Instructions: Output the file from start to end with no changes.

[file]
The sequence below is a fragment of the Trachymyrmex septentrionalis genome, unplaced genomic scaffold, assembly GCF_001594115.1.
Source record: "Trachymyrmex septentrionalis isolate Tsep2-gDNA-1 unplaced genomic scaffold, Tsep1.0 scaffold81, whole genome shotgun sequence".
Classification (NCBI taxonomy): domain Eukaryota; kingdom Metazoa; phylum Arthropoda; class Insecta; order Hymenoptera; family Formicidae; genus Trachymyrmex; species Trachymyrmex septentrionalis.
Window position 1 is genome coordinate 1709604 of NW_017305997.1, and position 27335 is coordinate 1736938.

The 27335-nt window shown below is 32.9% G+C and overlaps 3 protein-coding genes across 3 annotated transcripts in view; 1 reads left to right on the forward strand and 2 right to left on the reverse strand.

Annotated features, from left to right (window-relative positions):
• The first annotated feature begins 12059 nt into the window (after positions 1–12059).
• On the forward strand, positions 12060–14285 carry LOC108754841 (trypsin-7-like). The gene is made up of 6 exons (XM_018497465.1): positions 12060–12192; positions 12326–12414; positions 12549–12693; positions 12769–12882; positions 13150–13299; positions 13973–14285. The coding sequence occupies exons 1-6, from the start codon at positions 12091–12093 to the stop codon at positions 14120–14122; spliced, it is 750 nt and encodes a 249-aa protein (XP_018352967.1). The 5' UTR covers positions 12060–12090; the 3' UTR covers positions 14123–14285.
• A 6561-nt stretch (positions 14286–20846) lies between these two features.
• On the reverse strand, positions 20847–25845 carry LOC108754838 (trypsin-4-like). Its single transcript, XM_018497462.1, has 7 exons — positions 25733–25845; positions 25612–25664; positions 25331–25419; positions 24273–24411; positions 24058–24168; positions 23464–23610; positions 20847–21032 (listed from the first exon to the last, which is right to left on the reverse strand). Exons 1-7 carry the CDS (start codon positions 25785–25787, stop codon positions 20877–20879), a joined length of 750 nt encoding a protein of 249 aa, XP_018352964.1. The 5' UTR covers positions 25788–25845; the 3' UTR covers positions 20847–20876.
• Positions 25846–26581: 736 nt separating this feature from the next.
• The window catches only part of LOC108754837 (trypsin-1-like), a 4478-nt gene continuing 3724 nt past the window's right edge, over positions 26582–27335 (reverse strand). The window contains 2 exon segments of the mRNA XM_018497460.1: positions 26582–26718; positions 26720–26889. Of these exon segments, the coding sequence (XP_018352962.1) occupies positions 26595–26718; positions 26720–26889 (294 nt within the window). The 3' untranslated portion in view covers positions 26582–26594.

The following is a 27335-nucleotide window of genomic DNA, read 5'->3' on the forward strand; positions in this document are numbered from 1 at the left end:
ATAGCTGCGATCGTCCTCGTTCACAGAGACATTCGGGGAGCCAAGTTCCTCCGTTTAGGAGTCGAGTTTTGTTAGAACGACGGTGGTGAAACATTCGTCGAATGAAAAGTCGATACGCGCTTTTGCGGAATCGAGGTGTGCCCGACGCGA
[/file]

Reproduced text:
The sequence below is a fragment of the Trachymyrmex septentrionalis genome, unplaced genomic scaffold, assembly GCF_001594115.1.
Source record: "Trachymyrmex septentrionalis isolate Tsep2-gDNA-1 unplaced genomic scaffold, Tsep1.0 scaffold81, whole genome shotgun sequence".
Classification (NCBI taxonomy): domain Eukaryota; kingdom Metazoa; phylum Arthropoda; class Insecta; order Hymenoptera; family Formicidae; genus Trachymyrmex; species Trachymyrmex septentrionalis.
Window position 1 is genome coordinate 1709604 of NW_017305997.1, and position 27335 is coordinate 1736938.

The 27335-nt window shown below is 32.9% G+C and overlaps 3 protein-coding genes across 3 annotated transcripts in view; 1 reads left to right on the forward strand and 2 right to left on the reverse strand.

Annotated features, from left to right (window-relative positions):
• The first annotated feature begins 12059 nt into the window (after positions 1–12059).
• On the forward strand, positions 12060–14285 carry LOC108754841 (trypsin-7-like). The gene is made up of 6 exons (XM_018497465.1): positions 12060–12192; positions 12326–12414; positions 12549–12693; positions 12769–12882; positions 13150–13299; positions 13973–14285. The coding sequence occupies exons 1-6, from the start codon at positions 12091–12093 to the stop codon at positions 14120–14122; spliced, it is 750 nt and encodes a 249-aa protein (XP_018352967.1). The 5' UTR covers positions 12060–12090; the 3' UTR covers positions 14123–14285.
• A 6561-nt stretch (positions 14286–20846) lies between these two features.
• On the reverse strand, positions 20847–25845 carry LOC108754838 (trypsin-4-like). Its single transcript, XM_018497462.1, has 7 exons — positions 25733–25845; positions 25612–25664; positions 25331–25419; positions 24273–24411; positions 24058–24168; positions 23464–23610; positions 20847–21032 (listed from the first exon to the last, which is right to left on the reverse strand). Exons 1-7 carry the CDS (start codon positions 25785–25787, stop codon positions 20877–20879), a joined length of 750 nt encoding a protein of 249 aa, XP_018352964.1. The 5' UTR covers positions 25788–25845; the 3' UTR covers positions 20847–20876.
• Positions 25846–26581: 736 nt separating this feature from the next.
• The window catches only part of LOC108754837 (trypsin-1-like), a 4478-nt gene continuing 3724 nt past the window's right edge, over positions 26582–27335 (reverse strand). The window contains 2 exon segments of the mRNA XM_018497460.1: positions 26582–26718; positions 26720–26889. Of these exon segments, the coding sequence (XP_018352962.1) occupies positions 26595–26718; positions 26720–26889 (294 nt within the window). The 3' untranslated portion in view covers positions 26582–26594.

The following is a 27335-nucleotide window of genomic DNA, read 5'->3' on the forward strand; positions in this document are numbered from 1 at the left end:
ATAGCTGCGATCGTCCTCGTTCACAGAGACATTCGGGGAGCCAAGTTCCTCCGTTTAGGAGTCGAGTTTTGTTAGAACGACGGTGGTGAAACATTCGTCGAATGAAAAGTCGATACGCGCTTTTGCGGAATCGAGGTGTGCCCGACGCGA